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OPINION: Love Letter to Jackson: You Need My Grind, Sweat and Tears

Local artist Justin Ransburg’s “I Believe in Jackson” art piece hidden is plain sight off East Capitol Street. Azia Wiggins believes in it, too. Photo by Azia Wiggins

Local artist Justin Ransburg’s “I Believe in Jackson” art piece hidden is plain sight off East Capitol Street. Azia Wiggins believes in it, too. Photo by Azia Wiggins

Dear Jackson,

If people really took time to get to know the soul of you, truly taking in the good with the bad, loving you would come easy. Anybody who has heard of Jackson, even those not from here can immediately vomit out a list of negatives concerning you, a predominantly black capital city. We often hear: "Jackson? You mean Jacktown? Oh nooo, they're murderers, thieves, STD ridden, ratchet thugs." Or, "Capitol Street? Nah, I don't feel safe on that side of Jackson." Or, "There's nothing to do in Jackson. Don't make no sense for the taxes to be that high with that many potholes."

I'm not romanticizing away all your flaws. I see the displaced homeless community as I drive up and down the crater-ridden streets, cursing under my breath as my car's rear-end scrubs against the jagged potholes, many unmarked. I read the countless articles documenting the blood spilled from innocent children, young men and women doing everyday things like I do. They are murdered on a day that started like any other, only to end in wails and gut-wrenching screams from their loved ones haunted by the question, "Why my baby?"

The public schools are underfunded, understaffed and structurally compromised. I've sat in high-school classrooms, flipped through their battered textbooks, and talked to students with immature and negligent parents who only get hot meals when they decide to come to school. Many of our neighborhoods are unkempt, full of abandoned and condemned houses that reek of perpetuated brokenness.

I have family and friends with hearts of gold who have become hardened by racial disparity and poverty, and the only vision now is to do what it takes to survive, even if that includes robbing, selling drugs, scamming or selling their bodies for money. Jobs are scarce, and too many companies are ridden with discrimination and favoritism. As an educated, black woman millennial, I know the struggle of finding a job in your field and being paid your worth. Instead, we hustle three to four jobs of low pay just to make ends meet. On top of that, corruption has long defined capital-city politics.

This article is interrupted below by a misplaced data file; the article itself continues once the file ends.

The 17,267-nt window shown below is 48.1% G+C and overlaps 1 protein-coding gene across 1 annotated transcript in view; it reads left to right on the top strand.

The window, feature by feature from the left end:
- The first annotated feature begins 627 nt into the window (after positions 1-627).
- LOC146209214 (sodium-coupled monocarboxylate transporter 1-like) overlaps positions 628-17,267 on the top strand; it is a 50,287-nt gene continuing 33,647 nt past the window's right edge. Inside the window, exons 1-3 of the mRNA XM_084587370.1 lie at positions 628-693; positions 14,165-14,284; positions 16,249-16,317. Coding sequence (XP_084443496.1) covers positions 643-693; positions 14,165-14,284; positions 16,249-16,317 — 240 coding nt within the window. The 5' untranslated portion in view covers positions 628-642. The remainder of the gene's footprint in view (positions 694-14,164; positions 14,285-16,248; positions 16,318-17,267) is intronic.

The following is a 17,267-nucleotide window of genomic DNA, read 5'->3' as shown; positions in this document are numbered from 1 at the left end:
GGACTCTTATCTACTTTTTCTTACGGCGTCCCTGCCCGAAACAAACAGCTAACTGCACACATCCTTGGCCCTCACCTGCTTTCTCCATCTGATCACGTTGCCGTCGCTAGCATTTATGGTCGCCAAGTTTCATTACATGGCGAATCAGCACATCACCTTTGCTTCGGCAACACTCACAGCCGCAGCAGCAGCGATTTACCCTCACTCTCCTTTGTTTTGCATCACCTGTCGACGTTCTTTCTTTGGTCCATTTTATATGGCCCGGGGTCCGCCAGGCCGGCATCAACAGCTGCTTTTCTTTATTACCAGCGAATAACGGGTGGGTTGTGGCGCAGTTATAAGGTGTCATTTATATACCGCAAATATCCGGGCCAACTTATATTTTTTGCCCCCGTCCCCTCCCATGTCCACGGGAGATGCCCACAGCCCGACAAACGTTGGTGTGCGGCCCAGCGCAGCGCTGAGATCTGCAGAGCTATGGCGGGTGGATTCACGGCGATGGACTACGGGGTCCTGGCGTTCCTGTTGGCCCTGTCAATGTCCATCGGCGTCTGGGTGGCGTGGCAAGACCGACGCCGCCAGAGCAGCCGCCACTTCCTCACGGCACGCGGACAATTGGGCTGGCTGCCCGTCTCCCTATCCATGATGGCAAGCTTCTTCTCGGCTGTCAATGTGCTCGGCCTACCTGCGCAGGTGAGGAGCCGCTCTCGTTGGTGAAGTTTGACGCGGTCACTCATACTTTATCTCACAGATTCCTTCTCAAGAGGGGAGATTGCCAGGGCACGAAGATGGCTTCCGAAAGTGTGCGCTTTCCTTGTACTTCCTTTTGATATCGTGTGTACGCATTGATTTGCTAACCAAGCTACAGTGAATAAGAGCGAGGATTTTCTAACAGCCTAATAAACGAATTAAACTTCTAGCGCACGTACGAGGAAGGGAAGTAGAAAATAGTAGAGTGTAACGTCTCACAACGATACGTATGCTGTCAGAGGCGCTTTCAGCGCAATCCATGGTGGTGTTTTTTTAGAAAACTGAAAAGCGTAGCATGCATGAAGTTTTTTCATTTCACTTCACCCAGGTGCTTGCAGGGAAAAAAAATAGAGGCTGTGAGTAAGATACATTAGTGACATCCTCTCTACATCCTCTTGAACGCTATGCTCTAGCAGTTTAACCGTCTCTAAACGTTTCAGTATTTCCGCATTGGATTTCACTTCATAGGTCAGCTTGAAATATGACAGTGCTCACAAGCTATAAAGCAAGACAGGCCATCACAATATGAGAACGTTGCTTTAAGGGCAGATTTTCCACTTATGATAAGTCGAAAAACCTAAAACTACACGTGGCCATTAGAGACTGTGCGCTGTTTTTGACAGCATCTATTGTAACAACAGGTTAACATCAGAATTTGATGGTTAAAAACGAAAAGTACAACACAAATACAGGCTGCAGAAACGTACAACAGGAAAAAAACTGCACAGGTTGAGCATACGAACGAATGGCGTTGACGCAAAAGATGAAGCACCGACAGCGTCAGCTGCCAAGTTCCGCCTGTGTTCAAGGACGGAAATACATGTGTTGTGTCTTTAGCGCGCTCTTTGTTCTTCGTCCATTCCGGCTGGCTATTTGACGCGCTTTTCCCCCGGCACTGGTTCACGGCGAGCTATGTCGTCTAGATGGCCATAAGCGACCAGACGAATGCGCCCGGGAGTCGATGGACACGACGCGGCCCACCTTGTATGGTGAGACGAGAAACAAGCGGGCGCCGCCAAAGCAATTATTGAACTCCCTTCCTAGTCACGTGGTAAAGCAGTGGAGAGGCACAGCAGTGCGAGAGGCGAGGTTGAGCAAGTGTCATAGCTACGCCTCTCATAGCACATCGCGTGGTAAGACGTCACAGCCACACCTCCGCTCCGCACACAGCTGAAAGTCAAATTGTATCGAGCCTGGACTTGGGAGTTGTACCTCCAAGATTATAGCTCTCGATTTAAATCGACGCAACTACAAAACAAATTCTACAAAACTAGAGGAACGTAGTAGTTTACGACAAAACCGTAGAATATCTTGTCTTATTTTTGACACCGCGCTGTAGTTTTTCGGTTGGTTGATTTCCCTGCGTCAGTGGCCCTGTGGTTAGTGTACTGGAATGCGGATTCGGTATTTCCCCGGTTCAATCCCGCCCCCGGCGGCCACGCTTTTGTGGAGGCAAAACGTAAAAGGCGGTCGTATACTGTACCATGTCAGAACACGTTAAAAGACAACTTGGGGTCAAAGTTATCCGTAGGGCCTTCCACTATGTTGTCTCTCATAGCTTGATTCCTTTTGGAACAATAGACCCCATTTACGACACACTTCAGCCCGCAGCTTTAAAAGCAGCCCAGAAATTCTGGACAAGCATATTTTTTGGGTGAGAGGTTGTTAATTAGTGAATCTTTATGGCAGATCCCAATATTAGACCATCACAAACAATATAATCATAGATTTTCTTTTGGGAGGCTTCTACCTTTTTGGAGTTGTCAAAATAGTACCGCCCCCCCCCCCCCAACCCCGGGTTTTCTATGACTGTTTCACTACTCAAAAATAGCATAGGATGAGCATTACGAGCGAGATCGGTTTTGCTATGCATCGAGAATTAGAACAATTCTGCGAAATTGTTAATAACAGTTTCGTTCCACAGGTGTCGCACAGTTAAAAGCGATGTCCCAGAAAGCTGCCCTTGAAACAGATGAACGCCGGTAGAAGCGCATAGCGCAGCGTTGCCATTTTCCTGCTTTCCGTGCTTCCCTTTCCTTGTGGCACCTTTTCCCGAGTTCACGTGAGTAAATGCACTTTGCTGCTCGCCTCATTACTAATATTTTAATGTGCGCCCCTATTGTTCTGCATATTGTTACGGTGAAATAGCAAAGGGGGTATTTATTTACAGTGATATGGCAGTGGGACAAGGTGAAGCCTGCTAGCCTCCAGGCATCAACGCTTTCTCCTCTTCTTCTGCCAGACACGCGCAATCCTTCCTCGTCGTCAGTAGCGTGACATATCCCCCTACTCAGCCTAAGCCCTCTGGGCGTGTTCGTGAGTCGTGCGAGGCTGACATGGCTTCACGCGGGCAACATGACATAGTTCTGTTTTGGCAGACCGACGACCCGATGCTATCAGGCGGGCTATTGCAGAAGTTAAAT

That being said, I can't lie and say that I don't understand why you are so hard to love. If I didn't know better, I would do what most have already done—move to a more progressive city—but that's not how love works. When I think of you, Jackson, I think of how my siblings and I played up and down the Queens in the '90s, parking our bikes on the lawn of the candy ladies, roller skating, playing freeze tag early in the morning while waiting on the bus headed to Raines Elementary.

I think about the summers I spent at my grandma's house in the Bottom, helping her renovate the duplex next door, learning how to properly water her immaculate gardens and grocery shopping with her every Saturday at the Walmart on Ellis Avenue. She always bought us the big bag of Lifesaver Gummies. I think about the one-dollar movies I saw with my dad behind the Metrocenter and eating Cinnamon Sugar Pretzels at Auntie Annie's while shopping for school clothes with my mom.

I remember fondly coming back home to work my first 8-5 p.m. big-girl job at the University of Mississippi Medical Center in 2014. I would leave work and on the drive home through west Jackson, I'd see children outside playing, young men walking home with their friends, laughing, all sweaty from sports, and high schoolers with their instruments if they weren't still on the field practicing formations.

When I moved to West Capitol Street, I would witness the same things: parents getting up every day, pushing through the daily grind and monitoring their babies as they ran around with glee in the yard. It always warms my heart to see kids being kids and families doing what should be done to protect their children and ensure they are loved and free as they can be.

Each day I get to spend walking my puppy around downtown, I fall in love a little more with the hidden art murals, the architectural beauty of our historic buildings and the rich legacy I can almost taste with every breath. That's my reality of you, Jackson, my capital city, and just because many families are fighting disparity each day, and some of the communities are not as shiny and new as they once were, Jackson is building legacy with every generation and is now at a place of peak potential.

Most drive through you and see abandonment, emptiness, a shell of what used to be. I see a blank canvas, a fertile ground to plant seeds of innovation and progressive solutions. I see opportunity to not only rebuild, but build better.

I'll say it again: Jackson, Miss., is the new mecca for innovation and forward progress and will be an example for cities nationwide with similar back stories. I 
refuse to leave you right when you need my grind, sweat and tears to help set you on a hill where your light can shine. Despite those that hate you and can't see your heart, I know I'm not alone when I say I see you. I will fight for your integrity and freedom, and most importantly, I love you.

Azia Wiggins is the editorial assistant of the Jackson Free Press. Email her at [email protected].

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